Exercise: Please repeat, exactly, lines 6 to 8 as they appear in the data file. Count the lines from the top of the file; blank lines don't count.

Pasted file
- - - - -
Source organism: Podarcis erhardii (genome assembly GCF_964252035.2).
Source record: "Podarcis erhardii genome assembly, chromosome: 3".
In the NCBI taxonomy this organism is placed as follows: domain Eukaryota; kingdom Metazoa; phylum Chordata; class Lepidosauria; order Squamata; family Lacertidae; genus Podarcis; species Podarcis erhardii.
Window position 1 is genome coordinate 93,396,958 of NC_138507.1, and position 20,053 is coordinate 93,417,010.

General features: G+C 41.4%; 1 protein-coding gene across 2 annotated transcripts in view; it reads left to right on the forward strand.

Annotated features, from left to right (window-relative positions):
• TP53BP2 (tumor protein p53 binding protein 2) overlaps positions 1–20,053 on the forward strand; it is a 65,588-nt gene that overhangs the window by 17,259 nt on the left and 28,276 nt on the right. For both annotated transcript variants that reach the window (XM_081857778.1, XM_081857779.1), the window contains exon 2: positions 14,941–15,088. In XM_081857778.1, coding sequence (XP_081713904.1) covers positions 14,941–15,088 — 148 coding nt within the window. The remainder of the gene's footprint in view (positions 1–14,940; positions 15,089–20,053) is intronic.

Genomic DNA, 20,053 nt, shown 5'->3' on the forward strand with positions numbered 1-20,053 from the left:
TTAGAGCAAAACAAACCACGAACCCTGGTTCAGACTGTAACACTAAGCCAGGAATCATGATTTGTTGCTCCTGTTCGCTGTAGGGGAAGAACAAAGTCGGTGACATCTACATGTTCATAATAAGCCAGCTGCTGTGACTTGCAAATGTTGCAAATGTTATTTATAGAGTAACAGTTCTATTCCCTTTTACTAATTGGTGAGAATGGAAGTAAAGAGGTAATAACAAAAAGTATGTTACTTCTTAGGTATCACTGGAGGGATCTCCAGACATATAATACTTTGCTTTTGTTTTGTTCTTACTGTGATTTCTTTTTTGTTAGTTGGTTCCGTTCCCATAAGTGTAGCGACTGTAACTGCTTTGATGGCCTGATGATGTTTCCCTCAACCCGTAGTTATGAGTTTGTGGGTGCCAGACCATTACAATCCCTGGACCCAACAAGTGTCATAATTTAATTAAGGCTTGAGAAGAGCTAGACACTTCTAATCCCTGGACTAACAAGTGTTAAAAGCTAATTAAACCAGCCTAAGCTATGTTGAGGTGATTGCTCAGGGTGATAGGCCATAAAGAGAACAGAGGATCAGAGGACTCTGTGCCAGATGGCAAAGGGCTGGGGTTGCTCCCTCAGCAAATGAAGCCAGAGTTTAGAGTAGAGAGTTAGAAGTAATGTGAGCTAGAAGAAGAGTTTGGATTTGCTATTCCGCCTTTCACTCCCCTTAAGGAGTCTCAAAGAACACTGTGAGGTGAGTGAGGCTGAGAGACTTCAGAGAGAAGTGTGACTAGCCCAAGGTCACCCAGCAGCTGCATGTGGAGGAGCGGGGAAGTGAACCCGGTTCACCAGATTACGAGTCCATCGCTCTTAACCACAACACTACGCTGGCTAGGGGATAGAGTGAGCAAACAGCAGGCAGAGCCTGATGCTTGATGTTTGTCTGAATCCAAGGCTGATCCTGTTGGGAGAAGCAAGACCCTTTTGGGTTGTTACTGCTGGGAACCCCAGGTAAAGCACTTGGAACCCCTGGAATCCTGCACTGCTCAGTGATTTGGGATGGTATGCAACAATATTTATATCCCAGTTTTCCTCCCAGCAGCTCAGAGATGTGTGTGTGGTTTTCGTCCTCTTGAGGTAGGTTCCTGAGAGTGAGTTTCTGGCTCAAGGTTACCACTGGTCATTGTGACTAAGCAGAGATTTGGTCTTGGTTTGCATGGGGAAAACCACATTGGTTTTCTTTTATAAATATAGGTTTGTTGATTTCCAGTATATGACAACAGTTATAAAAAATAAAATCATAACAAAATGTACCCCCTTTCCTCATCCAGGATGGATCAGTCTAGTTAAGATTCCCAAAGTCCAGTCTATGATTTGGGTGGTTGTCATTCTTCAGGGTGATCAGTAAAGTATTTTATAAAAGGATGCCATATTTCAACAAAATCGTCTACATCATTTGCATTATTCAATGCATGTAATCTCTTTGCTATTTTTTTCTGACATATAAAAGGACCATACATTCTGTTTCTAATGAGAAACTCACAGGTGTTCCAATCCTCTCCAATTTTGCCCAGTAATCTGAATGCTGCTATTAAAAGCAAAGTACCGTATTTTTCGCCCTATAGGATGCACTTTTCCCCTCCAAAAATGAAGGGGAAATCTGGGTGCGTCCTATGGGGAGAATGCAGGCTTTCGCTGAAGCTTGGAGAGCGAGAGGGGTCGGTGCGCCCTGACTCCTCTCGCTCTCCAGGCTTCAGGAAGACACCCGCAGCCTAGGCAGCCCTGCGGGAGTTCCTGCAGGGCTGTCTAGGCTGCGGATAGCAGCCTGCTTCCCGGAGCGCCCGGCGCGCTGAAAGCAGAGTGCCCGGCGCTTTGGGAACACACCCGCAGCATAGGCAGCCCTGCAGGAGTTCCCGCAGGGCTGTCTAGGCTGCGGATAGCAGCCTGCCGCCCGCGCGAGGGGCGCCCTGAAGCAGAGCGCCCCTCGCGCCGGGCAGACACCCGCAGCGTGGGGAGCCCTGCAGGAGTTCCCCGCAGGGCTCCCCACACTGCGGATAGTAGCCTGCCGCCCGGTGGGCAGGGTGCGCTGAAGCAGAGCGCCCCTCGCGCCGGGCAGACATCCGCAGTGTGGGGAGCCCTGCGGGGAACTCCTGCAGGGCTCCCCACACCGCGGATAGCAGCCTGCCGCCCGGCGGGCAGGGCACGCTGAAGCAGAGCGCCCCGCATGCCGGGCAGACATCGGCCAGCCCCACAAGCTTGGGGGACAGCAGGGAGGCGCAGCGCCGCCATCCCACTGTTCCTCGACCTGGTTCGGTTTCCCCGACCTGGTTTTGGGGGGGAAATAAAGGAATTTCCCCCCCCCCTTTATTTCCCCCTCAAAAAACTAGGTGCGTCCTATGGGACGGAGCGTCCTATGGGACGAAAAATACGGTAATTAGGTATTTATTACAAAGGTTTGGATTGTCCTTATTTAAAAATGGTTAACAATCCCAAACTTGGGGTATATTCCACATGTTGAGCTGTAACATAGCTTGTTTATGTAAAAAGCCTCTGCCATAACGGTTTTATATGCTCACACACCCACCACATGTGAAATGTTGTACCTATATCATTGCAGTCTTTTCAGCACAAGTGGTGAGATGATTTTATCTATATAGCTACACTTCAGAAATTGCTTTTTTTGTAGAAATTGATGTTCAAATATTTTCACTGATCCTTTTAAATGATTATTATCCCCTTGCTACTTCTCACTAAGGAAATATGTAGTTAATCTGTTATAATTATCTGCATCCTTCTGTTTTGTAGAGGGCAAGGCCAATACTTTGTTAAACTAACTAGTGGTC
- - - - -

Annotated features, from left to right (window-relative positions):
• TP53BP2 (tumor protein p53 binding protein 2) overlaps positions 1–20,053 on the forward strand; it is a 65,588-nt gene that overhangs the window by 17,259 nt on the left and 28,276 nt on the right. For both annotated transcript variants that reach the window (XM_081857778.1, XM_081857779.1), the window contains exon 2: positions 14,941–15,088. In XM_081857778.1, coding sequence (XP_081713904.1) covers positions 14,941–15,088 — 148 coding nt within the window. The remainder of the gene's footprint in view (positions 1–14,940; positions 15,089–20,053) is intronic.

Genomic DNA, 20,053 nt, shown 5'->3' on the forward strand with positions numbered 1-20,053 from the left: